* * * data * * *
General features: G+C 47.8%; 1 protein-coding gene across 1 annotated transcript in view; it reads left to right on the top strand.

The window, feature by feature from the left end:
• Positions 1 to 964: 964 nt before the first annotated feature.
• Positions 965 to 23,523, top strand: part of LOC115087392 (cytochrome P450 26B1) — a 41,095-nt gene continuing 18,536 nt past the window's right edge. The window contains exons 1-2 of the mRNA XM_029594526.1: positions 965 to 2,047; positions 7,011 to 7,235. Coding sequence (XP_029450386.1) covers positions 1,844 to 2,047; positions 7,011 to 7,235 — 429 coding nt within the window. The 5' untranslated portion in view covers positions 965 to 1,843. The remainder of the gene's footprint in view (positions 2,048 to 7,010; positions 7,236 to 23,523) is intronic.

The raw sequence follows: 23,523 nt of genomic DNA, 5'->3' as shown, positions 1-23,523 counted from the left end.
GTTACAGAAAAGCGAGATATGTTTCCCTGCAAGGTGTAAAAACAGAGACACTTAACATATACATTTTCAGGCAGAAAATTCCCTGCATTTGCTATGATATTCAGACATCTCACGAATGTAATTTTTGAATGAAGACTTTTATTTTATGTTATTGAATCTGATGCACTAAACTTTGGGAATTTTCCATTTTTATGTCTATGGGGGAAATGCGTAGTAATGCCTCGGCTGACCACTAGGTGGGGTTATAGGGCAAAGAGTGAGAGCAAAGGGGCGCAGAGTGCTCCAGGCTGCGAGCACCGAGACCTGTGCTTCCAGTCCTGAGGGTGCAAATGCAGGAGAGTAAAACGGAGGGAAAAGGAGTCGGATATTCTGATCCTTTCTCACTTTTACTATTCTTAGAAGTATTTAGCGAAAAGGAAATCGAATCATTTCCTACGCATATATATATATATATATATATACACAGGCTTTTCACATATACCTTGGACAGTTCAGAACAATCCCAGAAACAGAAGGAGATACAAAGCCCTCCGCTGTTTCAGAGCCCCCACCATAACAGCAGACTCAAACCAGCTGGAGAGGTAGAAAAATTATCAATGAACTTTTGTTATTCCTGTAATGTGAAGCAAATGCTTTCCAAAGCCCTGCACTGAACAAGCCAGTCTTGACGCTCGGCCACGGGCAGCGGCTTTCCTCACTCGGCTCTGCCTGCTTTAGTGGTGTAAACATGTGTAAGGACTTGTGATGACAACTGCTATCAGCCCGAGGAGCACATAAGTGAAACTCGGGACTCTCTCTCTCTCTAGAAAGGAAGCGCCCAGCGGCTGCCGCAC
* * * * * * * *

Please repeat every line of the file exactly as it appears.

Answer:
General features: G+C 47.8%; 1 protein-coding gene across 1 annotated transcript in view; it reads left to right on the top strand.

The window, feature by feature from the left end:
• Positions 1 to 964: 964 nt before the first annotated feature.
• Positions 965 to 23,523, top strand: part of LOC115087392 (cytochrome P450 26B1) — a 41,095-nt gene continuing 18,536 nt past the window's right edge. The window contains exons 1-2 of the mRNA XM_029594526.1: positions 965 to 2,047; positions 7,011 to 7,235. Coding sequence (XP_029450386.1) covers positions 1,844 to 2,047; positions 7,011 to 7,235 — 429 coding nt within the window. The 5' untranslated portion in view covers positions 965 to 1,843. The remainder of the gene's footprint in view (positions 2,048 to 7,010; positions 7,236 to 23,523) is intronic.

The raw sequence follows: 23,523 nt of genomic DNA, 5'->3' as shown, positions 1-23,523 counted from the left end.
GTTACAGAAAAGCGAGATATGTTTCCCTGCAAGGTGTAAAAACAGAGACACTTAACATATACATTTTCAGGCAGAAAATTCCCTGCATTTGCTATGATATTCAGACATCTCACGAATGTAATTTTTGAATGAAGACTTTTATTTTATGTTATTGAATCTGATGCACTAAACTTTGGGAATTTTCCATTTTTATGTCTATGGGGGAAATGCGTAGTAATGCCTCGGCTGACCACTAGGTGGGGTTATAGGGCAAAGAGTGAGAGCAAAGGGGCGCAGAGTGCTCCAGGCTGCGAGCACCGAGACCTGTGCTTCCAGTCCTGAGGGTGCAAATGCAGGAGAGTAAAACGGAGGGAAAAGGAGTCGGATATTCTGATCCTTTCTCACTTTTACTATTCTTAGAAGTATTTAGCGAAAAGGAAATCGAATCATTTCCTACGCATATATATATATATATATATATACACAGGCTTTTCACATATACCTTGGACAGTTCAGAACAATCCCAGAAACAGAAGGAGATACAAAGCCCTCCGCTGTTTCAGAGCCCCCACCATAACAGCAGACTCAAACCAGCTGGAGAGGTAGAAAAATTATCAATGAACTTTTGTTATTCCTGTAATGTGAAGCAAATGCTTTCCAAAGCCCTGCACTGAACAAGCCAGTCTTGACGCTCGGCCACGGGCAGCGGCTTTCCTCACTCGGCTCTGCCTGCTTTAGTGGTGTAAACATGTGTAAGGACTTGTGATGACAACTGCTATCAGCCCGAGGAGCACATAAGTGAAACTCGGGACTCTCTCTCTCTCTAGAAAGGAAGCGCCCAGCGGCTGCCGCAC